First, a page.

A 16-month-old female came to clinic with increased secretions and problems breathing.
She had underlying severe mental retardation, cerebral palsy, gastroesophageal reflux with aspiration and increased oral secretions usually controlled by Robinul®.
She has had copious rhinorrhea for 2 days and increased oral secretions.
Her parents describe a barky-sound when breathing in since the previous night.
She has had a fever to 100.6° F but no coughing, emesis, rashes or other symptoms.
The pertinent physical exam shows an ill-appearing female with increased work of breathing. Her respiratory rate was 58 breaths/minute and temperature of 38° C. Her weight was 50% for a 12 month old.
She had copious, clear rhinorrhea and increased oral secretions with drooling. She occasionally would choke on the secretions but easily cleared them.
She had a mid-pitched inspiratory sound coming from the upper airway that sounded like stridor.
During inspiration she had some tracheal tugging but no intercostal retractions.
Her lung examination was normal with transmitted upper airway sounds.
The rest of her examination was consistent with her baseline.
The work-up included a nasal wash for respiratory pathogens that was negative and a chest radiograph that was negative.
The patient was referred to otolaryngology for further evaluation. In the office, she was noted to have significant floppiness of the upper airways along with enlarged tonsils and adenoids.
Her laryngeal apparatus appeared normal.
The diagnosis of upper respiratory tract infection causing stertor and enlarged tonsils and adenoids was made.
The primary care physician did not know the difference between stertor and stridor so the otolaryngologist explained how they were similar but distinctly different sounds with different causes.
The patient’s clinical course over the next 2 days included having a direct laryngoscopy and bronchoscopy and tonsillectomy and adenoidectomy.
Following surgery, she was placed on dexamethasone to decrease swelling and discharged on day 3.
Upper respiratory tract infections are commonly caused by many different serotypes of rhinorviruses.
Other viruses can present similarly. Rapid antigen detection of nasal secretions is generally available and reliable.
The viruses specifically tested for varies by location but often includes viruses which may cause more severe disease especially Respiratory Syncytial Virus, Influenza A and B, and Parainfluenza and Adenovirus.
Identifying the virus aids in cohorting similar patients in the hospital, institution of infection control measures and with community surveillance.
Stedman’s Medical Dictionary defines stertor as “[a] heavy snoring inspiratory sound occurring in coma or deep sleep, sometimes due to obstruction of the larynx or upper airways.”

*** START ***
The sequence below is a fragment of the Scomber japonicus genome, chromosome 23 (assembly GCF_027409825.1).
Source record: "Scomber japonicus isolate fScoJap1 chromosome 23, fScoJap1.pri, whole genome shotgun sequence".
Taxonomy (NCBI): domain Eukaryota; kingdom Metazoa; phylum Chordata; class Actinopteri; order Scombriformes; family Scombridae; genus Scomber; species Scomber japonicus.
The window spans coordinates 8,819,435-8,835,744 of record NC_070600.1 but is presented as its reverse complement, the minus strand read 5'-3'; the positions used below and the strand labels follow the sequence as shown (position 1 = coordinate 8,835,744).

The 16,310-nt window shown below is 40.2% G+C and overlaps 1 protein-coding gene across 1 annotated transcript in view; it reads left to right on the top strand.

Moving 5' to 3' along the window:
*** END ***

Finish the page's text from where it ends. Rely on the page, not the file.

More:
Causes of stertor include choanal stenosis, enlarged tonsils and/or adenoids, and redundant upper airway tissues.
Stedman’s Medical Dictionary defines stridor as “[a] high-pitched noisy sound occurring during inhalation or exhalation, a sign of respiratory obstruction.”Common causes are croup, foreign body, bacterial tracheitis, pharyngeal abscesses, allergic reactions and epiglottitis.
Questions for Further Discussion
1. What are some other common causes of stertor?
2. What are some other common causes of stridor?
3. What are indications for evaluation by an otolaryngologist?
To Learn More
To view pediatric review articles on this topic from the past year check PubMed.
Information prescriptions for patients can be found at MedlinePlus for these topics: Snoring.
To view current news articles on this topic check Google News.
To view images related to this topic check Google Images.
Stertor. The American Heritage® Stedman’s Medical Dictionary.
Available from the Internet at http://dictionary.reference.com/browse/stertor (cited 2/4/08).
Stridor. The American Heritage® Stedman’s Medical Dictionary. Available from the Internet at http://dictionary.reference.com/browse/stridor (cited 2/4/08).
Benson BE, Baredes, S. Stridor. eMedicine.
Available from the Internet at http://www.emedicine.com/ped/TOPIC2159.HTM (rev. 8/29/2006, cited 2/4/08).
ACGME Competencies Highlighted by Case
1. When interacting with patients and their families, the health care professional communicates effectively and demonstrates caring and respectful behaviors.
2. Essential and accurate information about the patients’ is gathered.
3. Informed decisions about diagnostic and therapeutic interventions based on patient information and preferences, up-to-date scientific evidence, and clinical judgment is made.
4. Patient management plans are developed and carried out.
6. Information technology to support patient care decisions and patient education is used.
7. All medical and invasive procedures considered essential for the area of practice are competently performed.
8. Health care services aimed at preventing health problems or maintaining health are provided.
9. Patient-focused care is provided by working with health care professionals, including those from other disciplines.
10. An investigatory and analytic thinking approach to the clinical situation is demonstrated.
11. Basic and clinically supportive sciences appropriate to their discipline are known and applied.
16. Learning of students and other health care professionals is facilitated.
19. The health professional works effectively with others as a member or leader of a health care team or other professional group.
Donna M. D’Alessandro, MD
Professor of Pediatrics, University of Iowa Children’s Hospital
March 24, 2008